About the lecture

In the first three decades of the 20th century, a wave of migrants arrived in the US from Europe. American immigration authorities documented a number of those migrants as Ottoman and Turkish nationals of the Greek race (Topalidis 2022). Unlike classical assimilation narratives, this presentation emphasizes the uncertainty of migrants’ struggles for acceptance within the folds of the Greek immigrant and White American communities. This uncertainty led to initiatives such as establishing mutual aid organizations centered on cultural preservation and community-building in a US context.

Many mutual aid organizations were established by Ottoman Greek migrants in the US from 1907 through 1924 (Papadopoulos 2021). Their planned and executed activities included theater performances, commemorative events, dances, field trips, and fundraising drives to benefit refugees from Asia Minor, Eastern Thrace, and the islands in the Sea of Marmara, Imbros, and Tenedos. This presentation employs content analysis of their descendants' archival materials and oral histories to explore the migrants’ settlement experiences, community-building initiatives, and how international events turned their individual remittances into a philanthropic campaign.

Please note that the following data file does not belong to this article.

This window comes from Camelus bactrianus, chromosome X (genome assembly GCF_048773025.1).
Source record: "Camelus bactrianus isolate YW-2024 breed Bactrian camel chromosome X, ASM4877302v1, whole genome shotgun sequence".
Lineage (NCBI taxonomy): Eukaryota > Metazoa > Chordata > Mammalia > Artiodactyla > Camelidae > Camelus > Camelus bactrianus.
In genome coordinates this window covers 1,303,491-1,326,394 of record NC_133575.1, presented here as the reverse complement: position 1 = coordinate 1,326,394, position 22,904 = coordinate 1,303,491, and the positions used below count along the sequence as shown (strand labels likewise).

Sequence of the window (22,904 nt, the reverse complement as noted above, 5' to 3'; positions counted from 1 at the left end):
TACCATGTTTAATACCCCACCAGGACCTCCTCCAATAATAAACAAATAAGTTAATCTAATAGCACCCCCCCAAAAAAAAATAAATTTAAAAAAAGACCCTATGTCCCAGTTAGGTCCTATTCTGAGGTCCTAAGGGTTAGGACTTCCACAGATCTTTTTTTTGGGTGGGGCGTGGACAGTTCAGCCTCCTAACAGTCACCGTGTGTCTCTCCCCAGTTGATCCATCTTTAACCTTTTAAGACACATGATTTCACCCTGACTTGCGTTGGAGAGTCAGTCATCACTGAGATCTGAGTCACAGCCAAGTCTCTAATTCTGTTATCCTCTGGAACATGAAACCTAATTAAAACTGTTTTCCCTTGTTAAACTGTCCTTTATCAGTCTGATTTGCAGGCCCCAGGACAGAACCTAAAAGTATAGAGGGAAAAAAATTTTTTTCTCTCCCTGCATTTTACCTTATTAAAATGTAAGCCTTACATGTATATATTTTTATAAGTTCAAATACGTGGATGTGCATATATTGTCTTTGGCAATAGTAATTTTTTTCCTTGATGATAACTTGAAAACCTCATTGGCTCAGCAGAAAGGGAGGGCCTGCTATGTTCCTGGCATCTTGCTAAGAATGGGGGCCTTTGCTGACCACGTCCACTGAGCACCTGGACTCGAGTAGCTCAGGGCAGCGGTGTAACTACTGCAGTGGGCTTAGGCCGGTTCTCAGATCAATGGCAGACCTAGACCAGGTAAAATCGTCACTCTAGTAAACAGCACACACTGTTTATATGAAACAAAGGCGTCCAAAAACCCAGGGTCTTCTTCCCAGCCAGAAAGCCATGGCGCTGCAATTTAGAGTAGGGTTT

About the speaker

Dr. Yiorgo Topalidis is a Visiting Lecturer in the Department of Behavioral Sciences at Flagler College. He received a doctorate in Sociology from the University of Florida in 2022 and holds the Modern Greek Studies Association’s John O. Iatrides Prize for Best Dissertation in English (2022 – 2025). Yiorgo’s research interests are emigration from the Ottoman Empire to the US and White identity construction, contestation, and transgenerational memory transfer. He is working on a manuscript exploring the social construction of Ottoman Greek migrant identity in an early-20th-century US context as a case study for decoupling Whiteness from White supremacist Whiteness.